Tensions remains high over the Cologne New Year’s Eve assaults as refugees remain under more pressure with several migrants being attacked by a group of around 20 people. More far-right rallies are expected to be held in Germany over the incident
A group of Pakistanis and a Syrian were attacked in Cologne amid tensions over New Year's Eve assaults in the city that have been blamed largely on foreigners, police said on Monday.
Six Pakistani nationals were attacked Sunday by a group of around 20 people and two of them were briefly admitted to a hospital, police said. Also Sunday evening, a Syrian man was attacked by five people. He was injured but didn't need treatment. Police said they received tips Sunday afternoon about groups of people who would "seek provocation," but were still investigating whether the subsequent attacks were racially motivated and whether there was any link to the New Year's assaults.
The Deutsche Well cited Cologne tabloid Express as saying a group of "bikers, hooligans and bouncers" used Facebook for a "human hunt" plan.
Those assaults have stoked tensions over Germany's open-door policy in the refugee crisis and prompted politicians to call for tougher laws against migrants who commit crimes.
Cologne police said 516 criminal complaints have now been filed with them in connection to the New Year's attacks. About 40 percent involve allegations of sexual offenses. German authorities said on Monday that nearly all the suspects in the New Year's Eve violence mainly against women in Cologne were "of foreign origin," as they released initial findings of a criminal probe. "Witness accounts and the report by the [local] police as well as findings by the federal police indicate that nearly all the people who committed these crimes were of foreign origin," Ralf Jaeger, interior minister of North Rhine-Westphalia state, told reporters.
German Justice Minister Heiko Maas believes that the attacks on women in Cologne on New Year's Eve were organized, according to comments in Sunday's edition of the Bild newspaper. "When such a horde meets to commit crimes, it seems to have been planned in some way. Nobody can tell me that it wasn't coordinated or pre-prepared," Maas was quoted in the popular tabloid as saying.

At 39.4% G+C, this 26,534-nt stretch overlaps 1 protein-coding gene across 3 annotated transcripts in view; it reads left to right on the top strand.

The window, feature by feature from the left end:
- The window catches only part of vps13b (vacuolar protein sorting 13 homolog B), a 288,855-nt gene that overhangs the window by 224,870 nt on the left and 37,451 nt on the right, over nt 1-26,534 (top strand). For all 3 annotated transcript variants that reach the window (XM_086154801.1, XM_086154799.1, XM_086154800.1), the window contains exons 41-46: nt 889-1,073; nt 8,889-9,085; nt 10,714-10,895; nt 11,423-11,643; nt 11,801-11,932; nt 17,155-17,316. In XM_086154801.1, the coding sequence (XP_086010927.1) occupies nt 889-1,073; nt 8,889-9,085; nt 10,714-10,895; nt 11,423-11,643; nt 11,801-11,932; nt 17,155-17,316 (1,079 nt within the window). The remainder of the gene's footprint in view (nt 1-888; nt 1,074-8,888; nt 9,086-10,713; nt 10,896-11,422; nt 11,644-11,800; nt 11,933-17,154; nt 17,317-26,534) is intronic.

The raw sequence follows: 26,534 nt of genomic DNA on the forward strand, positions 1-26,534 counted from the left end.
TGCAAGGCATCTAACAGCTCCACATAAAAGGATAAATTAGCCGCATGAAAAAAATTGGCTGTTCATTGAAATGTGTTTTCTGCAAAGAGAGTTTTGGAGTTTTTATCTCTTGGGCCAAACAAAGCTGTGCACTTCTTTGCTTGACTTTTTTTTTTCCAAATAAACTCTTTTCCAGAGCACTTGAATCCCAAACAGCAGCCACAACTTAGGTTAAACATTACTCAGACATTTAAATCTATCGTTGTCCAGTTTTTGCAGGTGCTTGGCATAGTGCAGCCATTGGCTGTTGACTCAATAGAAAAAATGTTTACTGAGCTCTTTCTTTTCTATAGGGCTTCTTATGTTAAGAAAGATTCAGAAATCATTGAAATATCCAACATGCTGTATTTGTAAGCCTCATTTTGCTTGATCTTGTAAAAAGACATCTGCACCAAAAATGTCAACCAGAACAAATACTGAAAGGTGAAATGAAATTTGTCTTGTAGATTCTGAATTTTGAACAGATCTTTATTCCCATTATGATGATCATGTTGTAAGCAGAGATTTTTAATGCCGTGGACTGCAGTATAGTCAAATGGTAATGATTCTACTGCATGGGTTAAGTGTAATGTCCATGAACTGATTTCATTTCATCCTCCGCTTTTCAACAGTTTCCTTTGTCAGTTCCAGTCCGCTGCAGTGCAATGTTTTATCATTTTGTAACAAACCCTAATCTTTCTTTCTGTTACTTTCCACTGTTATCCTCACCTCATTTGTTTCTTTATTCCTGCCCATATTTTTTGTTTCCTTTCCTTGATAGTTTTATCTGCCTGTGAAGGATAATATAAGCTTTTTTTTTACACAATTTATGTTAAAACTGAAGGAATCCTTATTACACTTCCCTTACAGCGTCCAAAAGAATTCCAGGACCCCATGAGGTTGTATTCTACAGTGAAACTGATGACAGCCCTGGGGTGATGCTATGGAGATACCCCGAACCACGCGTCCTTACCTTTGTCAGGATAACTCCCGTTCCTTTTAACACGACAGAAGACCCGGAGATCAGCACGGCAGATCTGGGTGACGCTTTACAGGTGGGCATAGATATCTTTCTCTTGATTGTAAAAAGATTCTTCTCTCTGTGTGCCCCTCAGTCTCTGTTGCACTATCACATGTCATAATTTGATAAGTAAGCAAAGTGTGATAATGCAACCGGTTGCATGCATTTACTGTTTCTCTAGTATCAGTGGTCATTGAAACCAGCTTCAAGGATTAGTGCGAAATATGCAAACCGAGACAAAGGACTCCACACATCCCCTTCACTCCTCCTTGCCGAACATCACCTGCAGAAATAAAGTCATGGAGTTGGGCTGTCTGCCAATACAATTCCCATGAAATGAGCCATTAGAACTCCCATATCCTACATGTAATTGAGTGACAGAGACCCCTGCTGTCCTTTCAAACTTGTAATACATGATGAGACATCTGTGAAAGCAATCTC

Maas was also not prepared to rule out a connection between the Cologne attacks and those on women in other German cities on the same night. "All links must be very carefully examined. The suspicion seems likely that a certain date and the number of people to be expected were selected," he told Bild. Maas was echoing comments he had made earlier in the week.
At the same time Maas warned people not to draw conclusions about how law-abiding migrants are from the attacks, after a police report said the suspects were mostly asylum seekers or people living in Germany illegally.
"To infer from someone's background that he is more likely to commit a crime or not I find to be risky," he said. He also said it was totally wrong to make any connection between the excesses of New Year's Eve in Cologne and the arrival of over 1 million refugees in Germany in 2015. "Of course there are among the more than 1 million people those who commit crimes, but there is no indication that the number of crimes has risen disproportionately since the influx," he said.
In the aftermath of mass sexual assault, far-right protests erupted in Cologne during the weekend, where hundreds of PEGIDA supporters waved German flags and signs saying "Rapefugees not welcome," as they shouted: "Merkel raus" (Merkel out). The rattle of a helicopter circling in the sky and the occasional bang of a firecracker added to tensions as counter-protesters, separated from the PEGIDA crowd by police, chanted "Nazis raus." A sister group of the xenophobic PEGIDA movement was set to hold another rally on Monday in the eastern city of Leipzig.
With thousands of asylum seekers still streaming into Germany every day, Merkel has come under fire from critics, even within her own conservative alliance, who want her to put a cap on the number of refugees in the country. Critics have questioned Germany's ability to integrate the unprecedented number of newcomers, many of whom hail from Syria, Iraq and Afghanistan. In the face of outrage over the Cologne violence, Merkel has taken a tough line against convicted refugees. She has signaled her backing for changes to the law to ease expulsion rules, with officials within her ruling coalition expected to swiftly negotiate the proposals this week.
Recently, European countries have witnessed a shift toward far-right, anti-migrant parties, which have been gaining popularity amid rising public fears regarding the migrant influx. Polls showed a rise in support for right-wing parties in Austria, Poland and Switzerland. Similarly, anti-migrant and anti-Islam movements such as PEGIDA have been on the rise.